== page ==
What Ritchey is calling their “most requested frame”, the modern Road Logic Disc is now available, shipping out to cyclists for custom bike builds. We got an exclusive look at the classic build potential for the new Ritchey Road Logic Disc frame back in September. Now we dive back into the details of this modern reinterpretation of a classic steel road bike, so you can plan your own custom build…

Ritchey Road Logic Disc modern steel road bike frameset

2020 Ritchey Road Logic Disc road bike, modern triple-butted steel disc brake road bike frameset photos c. Ritchey

A mix of classically & modern Ritchey detailing, the new bike adds all the latest disc brake performance improvements to the long-running steel Road Logic road bike. This classy silver Campy Centaur build, the personal bike of Ritchey’s US marketing manager, is what really drew my attention. With polished aluminum components, leather saddle & tape, and skinwall tires, it’s hard to imagine a more classic look for a modern steel bike.

2020 Ritchey Road Logic Disc road bike, modern triple-butted steel disc brake road bike frameset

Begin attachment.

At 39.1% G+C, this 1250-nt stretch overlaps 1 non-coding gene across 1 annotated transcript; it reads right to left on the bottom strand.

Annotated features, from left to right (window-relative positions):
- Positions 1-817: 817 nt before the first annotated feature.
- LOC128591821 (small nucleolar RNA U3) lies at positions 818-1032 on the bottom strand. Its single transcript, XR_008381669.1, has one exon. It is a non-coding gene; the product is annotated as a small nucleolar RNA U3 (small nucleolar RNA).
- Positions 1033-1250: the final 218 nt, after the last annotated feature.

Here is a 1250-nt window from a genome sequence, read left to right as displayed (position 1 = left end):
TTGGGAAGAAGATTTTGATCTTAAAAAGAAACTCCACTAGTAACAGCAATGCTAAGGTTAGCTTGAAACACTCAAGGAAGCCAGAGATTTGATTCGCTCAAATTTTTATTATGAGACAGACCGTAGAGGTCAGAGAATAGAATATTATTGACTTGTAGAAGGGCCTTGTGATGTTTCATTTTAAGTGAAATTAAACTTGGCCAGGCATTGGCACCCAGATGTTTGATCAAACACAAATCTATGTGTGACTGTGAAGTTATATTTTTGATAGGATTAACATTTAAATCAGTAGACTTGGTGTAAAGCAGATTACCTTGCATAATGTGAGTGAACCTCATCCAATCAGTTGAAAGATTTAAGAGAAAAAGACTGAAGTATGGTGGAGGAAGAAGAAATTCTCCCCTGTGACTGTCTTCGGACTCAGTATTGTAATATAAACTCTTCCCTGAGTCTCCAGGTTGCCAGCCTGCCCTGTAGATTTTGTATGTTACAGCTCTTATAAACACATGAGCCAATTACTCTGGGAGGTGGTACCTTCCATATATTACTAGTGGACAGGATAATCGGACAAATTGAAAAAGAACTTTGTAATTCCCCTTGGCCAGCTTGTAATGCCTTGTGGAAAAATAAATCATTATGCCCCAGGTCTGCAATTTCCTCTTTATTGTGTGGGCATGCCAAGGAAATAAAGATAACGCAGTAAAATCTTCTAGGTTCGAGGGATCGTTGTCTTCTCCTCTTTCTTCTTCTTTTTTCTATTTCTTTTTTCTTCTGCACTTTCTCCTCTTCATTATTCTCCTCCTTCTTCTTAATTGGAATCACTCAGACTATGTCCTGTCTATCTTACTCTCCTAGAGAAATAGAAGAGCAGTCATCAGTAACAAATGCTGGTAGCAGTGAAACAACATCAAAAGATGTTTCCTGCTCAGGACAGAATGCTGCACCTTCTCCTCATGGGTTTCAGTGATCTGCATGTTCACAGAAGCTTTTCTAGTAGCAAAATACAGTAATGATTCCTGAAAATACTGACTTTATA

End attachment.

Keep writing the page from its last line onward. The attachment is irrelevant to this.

But this is no retro road bike…. All the key tech details are modern, and it builds up just as nicely with carbon wheels and an all black build kit for a more stealthy look. That’s the beauty of the Road Logic Disc being available only as a frameset. Every build is custom suited to the desires of the person who will ride it.

Road Logic Disc road bike – Tech details

2020 Ritchey Road Logic Disc road bike, modern triple-butted steel disc brake road bike frameset

This Road Logic evolution sticks with core Ritchey principles. The frame is TIG-welded & brazed from Ritchey’s own specially developed heat-treated, triple-butted Logic tubing with relatively small diameter tubes for a classic look. The forged, then machined headtube remains narrow, thanks to its integrated Ritchey headset cups that still allow a full-sizes 1.125″ straight steerer. And it builds in a pinch bolt seatpost clamp into the fastback seatstays.

2020 Ritchey Road Logic Disc road bike, modern triple-butted steel disc brake road bike frameset

Up front a full carbon WCS Road Disc fork with relatively thin fork legs ensures confident handling while matching the style of the classic steel frame. Both front & rear, the Road Logic Disc frameset features 12mm thru-axles and flat mount disc brake mounts. Overall the addition of thru-axles was said to have noticeably increased handling stiffness over the rim brake Road Logic, while keeping the classic steel ride quality and only adding about 70g in the end.

2020 Ritchey Road Logic Disc road bike, modern triple-butted steel disc brake road bike frameset